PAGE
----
In the EU, the public sector is one of the most data-intensive sectors. Open data has gained a lot of recognition in the short term and the number of public datasets has increased significantly over the years. Open data is an important spearhead in the digital strategy of the EU and national administrations. But what is it exactly? Where does it come from? What can you do with it? Where do you find all this data? And what is its economic added value?
Open data is a raw set of data, without sensitive or personal information. Think, for example, of population per municipality, weather data, municipal boundaries, address information of swimming pools and squares, and so on. When this data can be used and distributed for free by anyone in an easy to process format (such as Excel), it can provide surprising results.
Governments respond cleverly to open data by setting up programmes and platforms with which you can easily retrieve all kinds of data. In this way companies, start-ups or students can reuse this data and entrepreneurship is triggered. Open data can contribute to the development of tools or apps, which in turn can add value for public services. Open data stimulates innovation, offers tools for alternative decision-making and contributes to the development of a knowledge economy.
In addition to stimulating entrepreneurship, the government itself can also benefit. Making open dataavailable can improve public services, reduce administrative costs, and increase interaction with citizens, businesses, and organisations. In addition, it creates more transparency about government activities and the services have become increasingly trendy in recent years. Our capital is already setting a good example.
The Brussels-Capital Region has been pursuing an open data policy for a number of years within the framework of ‘Brussels Smart City’. By offering as much of its data and documents as possible under an open licence, Brussels aims to encourage its citizens, developers, businesses and associations to use this data.
For example, the Where’s My Villo? application was developed, which uses open data from the Villo stations. The app links this data to data from users of shared bicycles. In this way, cyclists can use the application to send a message when they encounter problems with the use of a Villo, such as a lack of a bicycle or parking space, a broken or poorly moving bicycle, problems with the official Villo! app, etc. On the basis of information about the Villo stations (e.g. the number of times a station does not have a bicycle or parking facility available), Where is my Villo?can provide a list of the most malfunctioning ones. Disclosure of information will therefore lead to greater transparency regarding the Villo service and encourage the private operator to improve the quality of its service (different distribution of bicycles, relocation of stations, new stations, more frequent transfer of bicycles between stations, etc.).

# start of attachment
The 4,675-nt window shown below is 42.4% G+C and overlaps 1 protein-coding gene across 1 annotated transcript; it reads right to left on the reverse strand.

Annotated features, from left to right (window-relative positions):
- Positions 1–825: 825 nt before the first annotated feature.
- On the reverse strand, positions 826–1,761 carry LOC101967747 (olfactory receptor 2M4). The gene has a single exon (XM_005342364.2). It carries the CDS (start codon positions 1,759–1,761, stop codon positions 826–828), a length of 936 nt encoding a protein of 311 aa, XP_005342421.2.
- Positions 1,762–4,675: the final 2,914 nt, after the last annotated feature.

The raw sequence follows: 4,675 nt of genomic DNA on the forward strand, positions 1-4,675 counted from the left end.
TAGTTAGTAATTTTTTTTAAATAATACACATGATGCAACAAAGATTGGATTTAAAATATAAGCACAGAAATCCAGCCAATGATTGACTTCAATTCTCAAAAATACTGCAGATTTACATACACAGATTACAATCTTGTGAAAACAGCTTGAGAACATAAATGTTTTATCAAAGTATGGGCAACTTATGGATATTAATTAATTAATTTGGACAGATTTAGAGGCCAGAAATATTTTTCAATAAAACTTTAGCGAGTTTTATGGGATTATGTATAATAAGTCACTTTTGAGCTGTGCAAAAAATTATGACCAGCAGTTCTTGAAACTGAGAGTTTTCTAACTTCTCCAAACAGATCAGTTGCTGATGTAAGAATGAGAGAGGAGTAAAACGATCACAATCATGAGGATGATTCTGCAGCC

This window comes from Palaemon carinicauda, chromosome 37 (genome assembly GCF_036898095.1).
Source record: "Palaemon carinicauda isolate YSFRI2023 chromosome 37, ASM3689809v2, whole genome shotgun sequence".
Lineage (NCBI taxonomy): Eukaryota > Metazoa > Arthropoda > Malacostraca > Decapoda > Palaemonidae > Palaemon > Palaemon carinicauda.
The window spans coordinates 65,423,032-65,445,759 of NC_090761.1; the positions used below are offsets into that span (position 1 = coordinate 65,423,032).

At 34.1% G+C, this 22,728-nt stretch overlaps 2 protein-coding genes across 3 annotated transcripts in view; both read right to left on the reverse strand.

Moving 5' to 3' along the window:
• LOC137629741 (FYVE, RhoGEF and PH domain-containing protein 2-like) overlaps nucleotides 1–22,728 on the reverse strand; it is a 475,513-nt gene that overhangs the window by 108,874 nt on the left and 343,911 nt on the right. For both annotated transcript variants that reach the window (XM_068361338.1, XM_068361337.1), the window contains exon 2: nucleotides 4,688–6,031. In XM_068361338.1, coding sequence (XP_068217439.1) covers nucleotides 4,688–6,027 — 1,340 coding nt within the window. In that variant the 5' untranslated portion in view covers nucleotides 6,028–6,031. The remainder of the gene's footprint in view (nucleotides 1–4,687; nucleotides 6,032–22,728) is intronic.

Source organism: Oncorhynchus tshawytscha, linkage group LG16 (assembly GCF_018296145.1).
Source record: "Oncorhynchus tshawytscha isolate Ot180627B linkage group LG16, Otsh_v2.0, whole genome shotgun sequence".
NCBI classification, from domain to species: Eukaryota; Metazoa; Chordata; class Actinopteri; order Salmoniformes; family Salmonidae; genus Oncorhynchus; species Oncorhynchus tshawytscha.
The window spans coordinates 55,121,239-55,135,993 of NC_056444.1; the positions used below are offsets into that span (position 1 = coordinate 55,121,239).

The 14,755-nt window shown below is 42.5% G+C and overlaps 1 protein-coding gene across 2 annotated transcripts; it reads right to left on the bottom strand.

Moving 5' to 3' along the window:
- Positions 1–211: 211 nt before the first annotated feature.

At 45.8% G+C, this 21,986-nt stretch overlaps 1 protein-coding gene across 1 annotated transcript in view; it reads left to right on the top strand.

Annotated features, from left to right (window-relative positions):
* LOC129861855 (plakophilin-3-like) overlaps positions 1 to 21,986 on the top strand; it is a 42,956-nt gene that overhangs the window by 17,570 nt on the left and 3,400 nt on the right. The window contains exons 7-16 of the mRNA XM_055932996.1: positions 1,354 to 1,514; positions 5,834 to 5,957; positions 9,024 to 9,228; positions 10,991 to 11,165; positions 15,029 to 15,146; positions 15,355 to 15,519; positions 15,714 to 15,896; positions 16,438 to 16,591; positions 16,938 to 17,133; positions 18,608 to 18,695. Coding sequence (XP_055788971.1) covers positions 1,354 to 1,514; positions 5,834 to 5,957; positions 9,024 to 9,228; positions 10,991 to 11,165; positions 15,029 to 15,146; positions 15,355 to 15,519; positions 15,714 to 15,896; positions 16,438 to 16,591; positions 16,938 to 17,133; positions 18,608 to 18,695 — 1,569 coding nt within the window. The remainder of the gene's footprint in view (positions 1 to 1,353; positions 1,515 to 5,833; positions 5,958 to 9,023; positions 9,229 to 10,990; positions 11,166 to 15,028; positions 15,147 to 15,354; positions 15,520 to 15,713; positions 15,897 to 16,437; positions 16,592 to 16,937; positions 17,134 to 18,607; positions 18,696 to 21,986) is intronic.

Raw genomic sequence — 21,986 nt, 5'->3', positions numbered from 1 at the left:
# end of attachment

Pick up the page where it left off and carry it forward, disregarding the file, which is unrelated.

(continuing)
At Waze, too, traffic data is collected from travellers, which is then further exploited by linking it to open data on roadworks.
DThe town of Rennes in France was thinking of publishing the geographical data of 80,000 reduced pavement locations. Two developers have thus created an application that maps itineraries for people with reduced mobility. In addition to people with reduced mobility, the city itself also benefits: it is more accessible and can receive more visitors.
The European Commission makes clear in its data strategy that European rules on privacy, data protection and competition law must continue to be respected at all times. If the rules on data access and use are fair, practical and clear, open data can provide solutions at different levels. This is a good result from different parties thinking together. Teamwork makes the dream work, right?
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Written by Emiel Koonen, Legal Adviser theJurists, and Kris Seyen, Partner theJurists